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Photo: iStock
Photo: iStock

Why medicine is broken

Almost every stream of medicine is in disarray and should be injected with fresh thinking, but nothing seems to be around the corner

Pardon my staying on medicine as a theme in this series. But a little over a month of staying at the hospital, watching over dad after he had a massive stroke, my mind can’t help but make copious notes of all that is going around. In earlier pieces in this series, I wrote of how Indian doctors are among the most stressed and abused; and what it feels like to stand guard outside an intensive care unit (ICU).

I am now a familiar face in the environs and pretty much everybody nods in acknowledgement, asks after me, and we often exchange niceties. Life, after all, has to keep moving. That said, this is also the kind of place that creates room for contemplation and questioning. And so here I am, at a crossroads, asking a question I never thought I’d ask. Is contemporary medical science, as we understand it, broken? Does it need to be fixed? And if it can be fixed, how?

To put that into perspective, when I was much younger, my dad’s older brother gave up on a career as a practising biochemist at the Stanford University School of Medicine to come back home. We’d take long walks on the beach by our ancestral home in Kochi. Oftentimes I’d probe him on why he chose to give up a position at one of the most prestigious institutions in the world. Inevitably, a philosophical discussion would follow.

After having spent close to three decades there, he gave up on it because he thought the Western school of medicine is a mechanistic one. He was convinced there is more merit instead in Indian and other Eastern schools of medicine. So he got himself a farmhouse in the boondocks of Thrissur district in Kerala where he experimented with Ayurveda until he died happy and peaceful a few years ago.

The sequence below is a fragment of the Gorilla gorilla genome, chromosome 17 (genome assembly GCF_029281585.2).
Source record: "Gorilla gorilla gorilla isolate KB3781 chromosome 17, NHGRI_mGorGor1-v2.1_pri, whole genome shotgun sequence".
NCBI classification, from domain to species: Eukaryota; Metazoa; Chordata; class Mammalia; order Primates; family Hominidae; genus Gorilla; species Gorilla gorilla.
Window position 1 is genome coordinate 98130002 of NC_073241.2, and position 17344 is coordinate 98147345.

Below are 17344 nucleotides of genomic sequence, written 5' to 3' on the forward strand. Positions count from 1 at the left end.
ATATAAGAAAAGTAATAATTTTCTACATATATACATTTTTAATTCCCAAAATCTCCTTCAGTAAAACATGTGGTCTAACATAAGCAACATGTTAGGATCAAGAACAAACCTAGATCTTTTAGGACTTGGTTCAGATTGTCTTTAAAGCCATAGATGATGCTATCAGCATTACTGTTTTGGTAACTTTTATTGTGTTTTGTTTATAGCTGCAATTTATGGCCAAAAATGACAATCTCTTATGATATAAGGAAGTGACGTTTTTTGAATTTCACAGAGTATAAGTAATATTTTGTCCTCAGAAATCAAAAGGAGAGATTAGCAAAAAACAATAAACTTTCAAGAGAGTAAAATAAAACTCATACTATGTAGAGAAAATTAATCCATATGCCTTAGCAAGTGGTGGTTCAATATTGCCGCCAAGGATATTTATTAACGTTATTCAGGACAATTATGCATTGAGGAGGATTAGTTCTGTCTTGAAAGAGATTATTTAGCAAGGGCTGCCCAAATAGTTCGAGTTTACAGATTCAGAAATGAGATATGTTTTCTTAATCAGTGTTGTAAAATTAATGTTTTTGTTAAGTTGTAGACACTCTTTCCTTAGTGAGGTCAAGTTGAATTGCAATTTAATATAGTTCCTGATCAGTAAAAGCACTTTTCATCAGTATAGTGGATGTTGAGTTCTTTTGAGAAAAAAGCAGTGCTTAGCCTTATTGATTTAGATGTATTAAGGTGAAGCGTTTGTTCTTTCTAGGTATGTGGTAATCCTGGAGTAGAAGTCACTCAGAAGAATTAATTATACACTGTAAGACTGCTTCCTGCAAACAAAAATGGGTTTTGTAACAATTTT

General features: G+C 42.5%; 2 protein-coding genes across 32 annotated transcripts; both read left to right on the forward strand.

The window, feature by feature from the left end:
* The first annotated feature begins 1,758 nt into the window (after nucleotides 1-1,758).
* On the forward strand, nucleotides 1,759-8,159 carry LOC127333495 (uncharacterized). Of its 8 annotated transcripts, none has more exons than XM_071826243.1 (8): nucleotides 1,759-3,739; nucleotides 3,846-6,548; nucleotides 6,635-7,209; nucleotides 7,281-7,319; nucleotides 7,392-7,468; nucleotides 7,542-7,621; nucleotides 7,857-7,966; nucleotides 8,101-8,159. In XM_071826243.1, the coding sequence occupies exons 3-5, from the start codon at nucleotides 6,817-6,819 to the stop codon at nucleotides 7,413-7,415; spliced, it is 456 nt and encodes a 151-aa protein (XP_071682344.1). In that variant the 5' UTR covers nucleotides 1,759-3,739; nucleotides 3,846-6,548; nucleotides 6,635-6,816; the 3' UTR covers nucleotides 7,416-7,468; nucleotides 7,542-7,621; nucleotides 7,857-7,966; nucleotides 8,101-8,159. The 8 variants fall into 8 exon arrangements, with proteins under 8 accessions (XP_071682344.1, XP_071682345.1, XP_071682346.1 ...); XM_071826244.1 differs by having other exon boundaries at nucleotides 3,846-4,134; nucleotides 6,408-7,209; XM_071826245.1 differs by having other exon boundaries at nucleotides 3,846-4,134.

Uncle was deeply influenced by thinkers like the physicist Fritjof Capra. Capra contended contemporary Western sciences, including medicine, are the outcome of a mechanistic and reductionist worldview as first espoused by René Descartes during the European Renaissance. Capra, in his seminal book The Tao of Physics, argued that this a flawed way to look at the world. Why?

To put it very crudely, the Descartian School argued the body is a machine. And that it ought to be looked at and treated as such. When viewed at from this perspective, to understand the body better, you ought to keep breaking it into tinier and tinier fragments. Contemporary Western medicine took its cues from there and went on to build a formidable body of knowledge and arsenal of weapons to fight diseases of all kinds. That it worked well is obvious in hindsight. That is why, when in distress, most of us turn to allopathic medicines.

My uncle was on Capra’s side, though. His point was that it is ridiculous to look at humans from a mechanistic prism much like you would at a broken automobile or any machine for that matter. That means when there is a problem, subject it to a battery of uniform tests, identify the problem on hand, and use a textbook-driven solution to fix it.

Instead, he’d often argue, a holistic approach of the kind Ayurveda prescribes is called for. Allow me dwell on it for a bit.

Ayurveda argues that not all humans are built the same. Every individual is unique. At a macro level, it begins by differentiating people on the back of three doshas (types)—vata, pitta and kapha—that include their physical and mental make-ups as defined by its practitioners. Within these doshas, there are various permutations and combinations and it is the physician’s job to first identify what dosha an individual fits into before prescribing anything.

But even more importantly, practitioners of Ayurveda argue that it needn’t come to a point where intervention is called for. Because once an individual’s dosha has been identified, the science has prescribed ways of life for individuals who belong to a given dosha to keep diseases at bay until age or some other calamity claims them.